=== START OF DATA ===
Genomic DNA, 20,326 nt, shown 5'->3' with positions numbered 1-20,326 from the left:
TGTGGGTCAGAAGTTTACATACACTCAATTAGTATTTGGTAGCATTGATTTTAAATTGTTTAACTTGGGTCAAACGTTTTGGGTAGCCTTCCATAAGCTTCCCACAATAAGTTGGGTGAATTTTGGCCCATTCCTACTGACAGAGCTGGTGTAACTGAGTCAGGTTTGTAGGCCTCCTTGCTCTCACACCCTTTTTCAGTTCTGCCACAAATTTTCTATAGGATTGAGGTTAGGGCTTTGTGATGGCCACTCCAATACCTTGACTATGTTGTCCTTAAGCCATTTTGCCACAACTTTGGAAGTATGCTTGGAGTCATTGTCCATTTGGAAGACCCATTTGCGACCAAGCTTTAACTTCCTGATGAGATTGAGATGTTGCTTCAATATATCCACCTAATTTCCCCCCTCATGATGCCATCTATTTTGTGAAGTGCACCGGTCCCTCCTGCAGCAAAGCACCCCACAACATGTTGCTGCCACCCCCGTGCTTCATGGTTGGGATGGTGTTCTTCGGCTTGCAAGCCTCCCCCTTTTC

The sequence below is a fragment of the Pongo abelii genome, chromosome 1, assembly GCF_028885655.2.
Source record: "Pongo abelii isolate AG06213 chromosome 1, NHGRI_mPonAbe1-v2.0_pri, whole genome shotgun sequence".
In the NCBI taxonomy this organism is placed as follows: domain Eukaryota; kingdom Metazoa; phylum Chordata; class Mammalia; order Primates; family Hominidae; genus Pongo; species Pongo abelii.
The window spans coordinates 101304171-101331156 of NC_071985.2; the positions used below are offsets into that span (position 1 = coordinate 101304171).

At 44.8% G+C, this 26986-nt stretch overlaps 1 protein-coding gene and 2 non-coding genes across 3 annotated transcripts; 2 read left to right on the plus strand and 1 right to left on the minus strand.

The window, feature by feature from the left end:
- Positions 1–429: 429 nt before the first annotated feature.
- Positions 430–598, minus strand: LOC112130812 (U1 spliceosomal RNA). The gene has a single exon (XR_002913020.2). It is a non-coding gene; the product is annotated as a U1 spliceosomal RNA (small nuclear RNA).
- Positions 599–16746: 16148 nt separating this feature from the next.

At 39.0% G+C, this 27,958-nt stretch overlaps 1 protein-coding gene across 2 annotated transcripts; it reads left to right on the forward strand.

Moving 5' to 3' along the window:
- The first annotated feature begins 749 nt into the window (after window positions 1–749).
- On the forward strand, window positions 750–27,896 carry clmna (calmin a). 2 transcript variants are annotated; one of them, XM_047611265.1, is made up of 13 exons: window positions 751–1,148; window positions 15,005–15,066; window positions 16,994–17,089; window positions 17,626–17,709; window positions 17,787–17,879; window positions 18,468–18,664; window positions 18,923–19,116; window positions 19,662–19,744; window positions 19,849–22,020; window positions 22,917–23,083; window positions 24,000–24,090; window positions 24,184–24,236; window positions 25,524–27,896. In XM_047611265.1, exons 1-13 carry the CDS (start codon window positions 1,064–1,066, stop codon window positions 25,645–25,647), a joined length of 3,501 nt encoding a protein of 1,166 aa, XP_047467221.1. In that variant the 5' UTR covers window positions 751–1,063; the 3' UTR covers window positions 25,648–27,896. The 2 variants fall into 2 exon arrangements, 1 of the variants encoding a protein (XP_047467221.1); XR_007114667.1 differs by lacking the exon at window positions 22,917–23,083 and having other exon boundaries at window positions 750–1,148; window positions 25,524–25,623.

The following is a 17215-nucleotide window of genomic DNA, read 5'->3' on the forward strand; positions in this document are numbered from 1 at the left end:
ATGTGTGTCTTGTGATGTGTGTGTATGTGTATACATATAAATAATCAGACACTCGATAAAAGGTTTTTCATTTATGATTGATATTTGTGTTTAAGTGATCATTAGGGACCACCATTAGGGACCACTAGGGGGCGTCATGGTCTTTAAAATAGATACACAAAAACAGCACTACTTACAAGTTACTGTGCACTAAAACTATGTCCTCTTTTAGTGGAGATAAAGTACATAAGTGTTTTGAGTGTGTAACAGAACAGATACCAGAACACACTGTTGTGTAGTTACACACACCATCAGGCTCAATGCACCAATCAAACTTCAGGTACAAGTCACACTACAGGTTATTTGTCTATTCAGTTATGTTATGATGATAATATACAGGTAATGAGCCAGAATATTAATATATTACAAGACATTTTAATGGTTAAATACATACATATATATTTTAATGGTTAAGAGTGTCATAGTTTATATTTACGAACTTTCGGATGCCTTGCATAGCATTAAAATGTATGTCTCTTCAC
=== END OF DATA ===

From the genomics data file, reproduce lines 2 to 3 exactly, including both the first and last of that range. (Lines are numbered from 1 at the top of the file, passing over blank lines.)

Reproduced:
TGTGGGTCAGAAGTTTACATACACTCAATTAGTATTTGGTAGCATTGATTTTAAATTGTTTAACTTGGGTCAAACGTTTTGGGTAGCCTTCCATAAGCTTCCCACAATAAGTTGGGTGAATTTTGGCCCATTCCTACTGACAGAGCTGGTGTAACTGAGTCAGGTTTGTAGGCCTCCTTGCTCTCACACCCTTTTTCAGTTCTGCCACAAATTTTCTATAGGATTGAGGTTAGGGCTTTGTGATGGCCACTCCAATACCTTGACTATGTTGTCCTTAAGCCATTTTGCCACAACTTTGGAAGTATGCTTGGAGTCATTGTCCATTTGGAAGACCCATTTGCGACCAAGCTTTAACTTCCTGATGAGATTGAGATGTTGCTTCAATATATCCACCTAATTTCCCCCCTCATGATGCCATCTATTTTGTGAAGTGCACCGGTCCCTCCTGCAGCAAAGCACCCCACAACATGTTGCTGCCACCCCCGTGCTTCATGGTTGGGATGGTGTTCTTCGGCTTGCAAGCCTCCCCCTTTTC

The sequence below is a fragment of the Pongo abelii genome, chromosome 1, assembly GCF_028885655.2.